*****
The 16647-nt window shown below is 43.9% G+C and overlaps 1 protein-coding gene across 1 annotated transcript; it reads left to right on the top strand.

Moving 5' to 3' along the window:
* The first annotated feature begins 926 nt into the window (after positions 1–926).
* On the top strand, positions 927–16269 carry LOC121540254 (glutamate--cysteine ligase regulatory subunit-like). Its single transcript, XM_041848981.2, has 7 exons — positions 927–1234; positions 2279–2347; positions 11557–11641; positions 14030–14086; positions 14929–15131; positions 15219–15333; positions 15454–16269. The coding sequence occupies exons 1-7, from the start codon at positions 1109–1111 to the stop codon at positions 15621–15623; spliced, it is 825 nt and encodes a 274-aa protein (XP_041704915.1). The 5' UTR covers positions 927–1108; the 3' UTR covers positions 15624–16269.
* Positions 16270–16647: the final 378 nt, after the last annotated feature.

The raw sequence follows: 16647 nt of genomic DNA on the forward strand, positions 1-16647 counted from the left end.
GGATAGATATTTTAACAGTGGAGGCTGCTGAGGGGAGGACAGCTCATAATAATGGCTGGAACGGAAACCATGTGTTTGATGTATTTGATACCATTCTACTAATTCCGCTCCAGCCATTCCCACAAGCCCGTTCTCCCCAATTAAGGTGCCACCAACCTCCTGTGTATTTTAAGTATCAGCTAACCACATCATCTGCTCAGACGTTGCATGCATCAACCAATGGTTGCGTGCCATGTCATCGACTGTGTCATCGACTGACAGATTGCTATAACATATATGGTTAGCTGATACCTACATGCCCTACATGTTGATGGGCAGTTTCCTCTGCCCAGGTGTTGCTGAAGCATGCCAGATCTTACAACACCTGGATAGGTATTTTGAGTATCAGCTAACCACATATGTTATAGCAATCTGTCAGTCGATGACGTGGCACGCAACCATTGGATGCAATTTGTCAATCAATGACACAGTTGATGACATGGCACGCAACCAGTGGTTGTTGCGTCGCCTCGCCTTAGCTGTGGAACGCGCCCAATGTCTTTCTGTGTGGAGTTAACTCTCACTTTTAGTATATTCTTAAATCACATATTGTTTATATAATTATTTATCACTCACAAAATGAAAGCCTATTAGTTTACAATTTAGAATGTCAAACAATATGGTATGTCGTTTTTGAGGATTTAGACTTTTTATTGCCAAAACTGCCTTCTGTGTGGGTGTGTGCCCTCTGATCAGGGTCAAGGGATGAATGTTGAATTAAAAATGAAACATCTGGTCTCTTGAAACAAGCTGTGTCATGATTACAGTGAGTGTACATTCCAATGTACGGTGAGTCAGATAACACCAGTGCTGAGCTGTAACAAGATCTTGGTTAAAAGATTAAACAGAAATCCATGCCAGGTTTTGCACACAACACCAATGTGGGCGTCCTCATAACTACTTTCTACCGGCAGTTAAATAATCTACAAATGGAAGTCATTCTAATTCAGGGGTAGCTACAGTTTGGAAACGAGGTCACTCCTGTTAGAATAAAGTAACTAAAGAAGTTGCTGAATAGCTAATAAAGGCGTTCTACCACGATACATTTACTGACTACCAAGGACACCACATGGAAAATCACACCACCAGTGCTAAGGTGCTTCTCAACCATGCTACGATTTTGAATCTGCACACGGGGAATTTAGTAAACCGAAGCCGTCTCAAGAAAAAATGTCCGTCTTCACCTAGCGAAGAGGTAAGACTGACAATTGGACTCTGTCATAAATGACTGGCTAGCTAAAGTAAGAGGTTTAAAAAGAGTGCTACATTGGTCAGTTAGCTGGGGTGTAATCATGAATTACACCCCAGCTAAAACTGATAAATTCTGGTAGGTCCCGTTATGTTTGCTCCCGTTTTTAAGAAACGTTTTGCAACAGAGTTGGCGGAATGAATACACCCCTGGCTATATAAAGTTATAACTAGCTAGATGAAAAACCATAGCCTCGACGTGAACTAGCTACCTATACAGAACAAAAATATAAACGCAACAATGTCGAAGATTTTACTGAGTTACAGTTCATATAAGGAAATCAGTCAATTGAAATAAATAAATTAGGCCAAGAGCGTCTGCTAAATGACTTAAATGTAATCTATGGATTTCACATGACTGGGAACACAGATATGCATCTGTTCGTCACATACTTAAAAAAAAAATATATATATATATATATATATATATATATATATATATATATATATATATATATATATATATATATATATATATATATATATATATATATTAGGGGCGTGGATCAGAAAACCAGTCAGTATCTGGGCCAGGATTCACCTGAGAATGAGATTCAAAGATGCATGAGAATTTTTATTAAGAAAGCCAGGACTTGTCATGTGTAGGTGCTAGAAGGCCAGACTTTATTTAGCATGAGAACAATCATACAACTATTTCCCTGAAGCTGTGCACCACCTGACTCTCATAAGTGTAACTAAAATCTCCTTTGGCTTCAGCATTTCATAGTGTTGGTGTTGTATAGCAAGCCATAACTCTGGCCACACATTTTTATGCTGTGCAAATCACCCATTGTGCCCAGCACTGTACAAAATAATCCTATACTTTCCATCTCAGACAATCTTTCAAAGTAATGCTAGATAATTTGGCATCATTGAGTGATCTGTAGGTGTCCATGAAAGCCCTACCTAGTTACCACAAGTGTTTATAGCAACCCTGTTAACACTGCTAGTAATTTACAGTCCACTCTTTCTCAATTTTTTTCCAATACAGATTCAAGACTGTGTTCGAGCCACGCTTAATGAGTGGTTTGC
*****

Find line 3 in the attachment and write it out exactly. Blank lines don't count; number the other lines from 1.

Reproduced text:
* The first annotated feature begins 926 nt into the window (after positions 1–926).